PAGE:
Kemang Wa Lehulere announced as Deutsche Bank’s “Artist of the Year” 2017

Deutsche Bank awards the South African artist with its prestigious title.

Now at its 8th edition, the Deutsche Bank’s Artist of the Year nomination has gone to South African artist Keman Wa Lehulere, whose practice explores “the relevance of the artistic gesture in post-Apartheid South Africa”.

Kemang Wa Lehulere, 2015. Photo: Adam McConnachie. © Kemang Wa Lehulere

Kemang Wa Lehulere, 2015. Photo: Adam McConnachie. © Kemang Wa Lehulere.

This year at its eighth edition, the Deutsche Bank Artist of the Year goes to South African artist Kemang Wa Lehulere, who will present his first institutional solo exhibition in Germany at the Deutsche Bank Kunsthalle in Berlin in spring 2017.

Awarded each year since its inception in 2010, the title is given on the recommendation of the Deutsche Bank Global Art Advisory Council, which consists of a group of renowned curators including Okwui Enwezor, Hou Hanru, Udo Kittelmann and Victoria Noorthoorn.

Previous awardees include Egyptian artist Basim Magdy (2016), Japan’s Koki Tanaka (2015), Pakistani Imran Qureshi (2013), Moroccan artist Yto Barrada (2011) and Nigeria’s Wangechi Mutu (2010), among others.

Kemang Wa Lehulere, 'Economy of bodily movements', 2013, ink on paper, 75 x 104.5 cm. Image courtesy the artist and Deutsche Bank. © Kemang Wa Lehulere | Deustche Bank Collection

Kemang Wa Lehulere, ‘Economy of Bodily Movements’, 2013, ink on paper, 75 x 104.5 cm. Image courtesy the artist and Deutsche Bank. © Kemang Wa Lehulere | Deustche Bank Collection.

Who is Kemang Wa Lehulere?

Born in 1984 in Cape Town, South Africa, Kemang Wa Lehulere is currently based between Johannesburg and Cape Town. He is considered one of the most influential artists of a new generation in South Africa whose practices span a range of genres and media, perspectives and modes of expression, as well as political action. Lehulere’s work incorporate drawing, found pictorial material, personal memories and text that together uncover the gap between personal and official history about racism and injustice. His work alludes to South Africa’s apartheid era, with research-based performances, videos, installations and chalk drawings, resulting from his individual practice.

Lehulere also works collaboratively, such as with the South African exhibition platform Center for Historical Reenactments, established in 2010. From 2006, he worked with the Cape Town-based artist group Gugulective, of which he is a co-founder.

Kemang Wa Lehulere, 'I can’t laugh anymore', 2015, chalk on blackboard paint, dimensions variable. Image courtesy Stevenson Cape Town and Johannesburg. © Kemang Wa Lehulere

Kemang Wa Lehulere, ‘I Can’t Laugh Anymore’, 2015, chalk on blackboard paint, dimensions variable. Image courtesy STEVENSON Cape Town and Johannesburg. © Kemang Wa Lehulere.

Wa Lehulere often focuses on black South African history, re-looking and re-imagining the archive of narratives relating to black artists, musicians and authors in an attempt to prevent their work and lives from disappearing. His exhibition “History Will Break Your Heart”, currently touring South Africa, recalls artists such as Gladys Mgudlandlu and Ernest Mancoba, the first modern black South African artist who cofounded the artist group CoBrA in the 1940s.

In an interview with Africa is a Country, Wa Lehulere commented:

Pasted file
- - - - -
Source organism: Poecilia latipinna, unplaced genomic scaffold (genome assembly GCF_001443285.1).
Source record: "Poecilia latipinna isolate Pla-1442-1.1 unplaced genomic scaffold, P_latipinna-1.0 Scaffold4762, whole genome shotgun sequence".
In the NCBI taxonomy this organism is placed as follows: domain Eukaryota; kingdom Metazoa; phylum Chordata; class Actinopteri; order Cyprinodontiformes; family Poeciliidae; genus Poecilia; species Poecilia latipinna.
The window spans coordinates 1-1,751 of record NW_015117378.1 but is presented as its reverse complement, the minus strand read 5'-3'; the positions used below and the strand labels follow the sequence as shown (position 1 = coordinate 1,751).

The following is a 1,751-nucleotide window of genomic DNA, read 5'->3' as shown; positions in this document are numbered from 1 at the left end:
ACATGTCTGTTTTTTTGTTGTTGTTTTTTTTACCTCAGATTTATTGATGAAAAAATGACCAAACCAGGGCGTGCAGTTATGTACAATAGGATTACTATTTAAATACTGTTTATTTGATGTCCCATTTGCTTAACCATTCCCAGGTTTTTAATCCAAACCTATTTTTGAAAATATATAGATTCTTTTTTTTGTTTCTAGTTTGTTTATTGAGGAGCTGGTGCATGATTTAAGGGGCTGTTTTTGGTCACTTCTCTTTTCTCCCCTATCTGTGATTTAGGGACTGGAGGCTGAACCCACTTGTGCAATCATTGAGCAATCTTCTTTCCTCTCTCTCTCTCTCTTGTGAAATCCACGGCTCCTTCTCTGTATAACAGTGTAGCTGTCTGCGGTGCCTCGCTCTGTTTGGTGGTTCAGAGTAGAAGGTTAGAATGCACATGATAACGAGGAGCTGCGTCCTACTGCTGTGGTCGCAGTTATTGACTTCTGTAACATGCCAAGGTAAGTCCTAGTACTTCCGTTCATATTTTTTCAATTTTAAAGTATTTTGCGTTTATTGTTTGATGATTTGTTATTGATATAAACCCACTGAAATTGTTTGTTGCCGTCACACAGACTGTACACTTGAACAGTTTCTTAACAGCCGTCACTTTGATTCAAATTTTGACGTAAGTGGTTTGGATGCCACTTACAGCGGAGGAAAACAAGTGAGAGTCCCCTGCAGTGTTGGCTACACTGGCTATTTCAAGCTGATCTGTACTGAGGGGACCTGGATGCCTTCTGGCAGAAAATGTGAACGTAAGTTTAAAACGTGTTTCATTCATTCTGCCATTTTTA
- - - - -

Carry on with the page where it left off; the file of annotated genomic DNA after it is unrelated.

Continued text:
There still is the demand for black artists to exoticize themselves. The same struggle that Ernest Mancoba was having is still around and oftentimes one does not have to be told to self-exoticize; the mechanisms in which people are shaped into that kind of direction is very sophisticated, but that’s the nature of power itself. I’m very conscious of it. It’s also about refusing the spectacle. […] Things need to change, it’s 2015. And the change is not about hate towards white people, it’s about saying that we also exist, we’ve been existing, we’re also human beings and both Mancoba and Gladys that’s what they’re fighting for, just a simple desire to be human it’s not about hate, in fact it’s about love. Self-love is very important.

Kemang Wa Lehulere, 'Reddening of the greens or dog sleep manifesto', 2015, suitcases, earth, grass, blackboard, salvaged school desks (wood), porcelain dogs, dimensions variable. Installation view. Image courtesy Stevenson Cape Town and Johannesburg. © Kemang Wa Lehulere

Kemang Wa Lehulere, ‘Reddening of the Greens or Dog Sleep Manifesto’, 2015, suitcases, earth, grass, blackboard, salvaged school desks (wood), porcelain dogs, dimensions variable. Installation view. Image courtesy Stevenson Cape Town and Johannesburg. © Kemang Wa Lehulere.

Wa Lehulere has shown internationally, including at the 8th Berlin Biennale (2014), the 2nd Triennial of the New Museum in New York (2012), and the 11th Biennale de Lyon (2011), as well as at the Deutsche Bank Kunsthalle as part of the exhibition “The Circle Walked Casually” (2013-2014) and the 12th Dak’Art Biennale in Dakar, Senegal (2016).

Quoted in the announcement press release, Victoria Noorthoorn, Director of the Museo de Arte Moderno de Buenos Aires, said:

Kemang Wa Lehulere is a refined artist of the highest order. He explores the relevance of the artistic gesture in post-Apartheid South Africa. In his wall drawings, collages, and complex performances, he revisits his own history and the pain of his society by creating poignant images that are never literal or explanatory, but are instead a territory to be traversed, understood, and revealed.

C. A. Xuan Mai Ardia

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Related Topics: Award ceremonies, South African artists, prizes, banks, news

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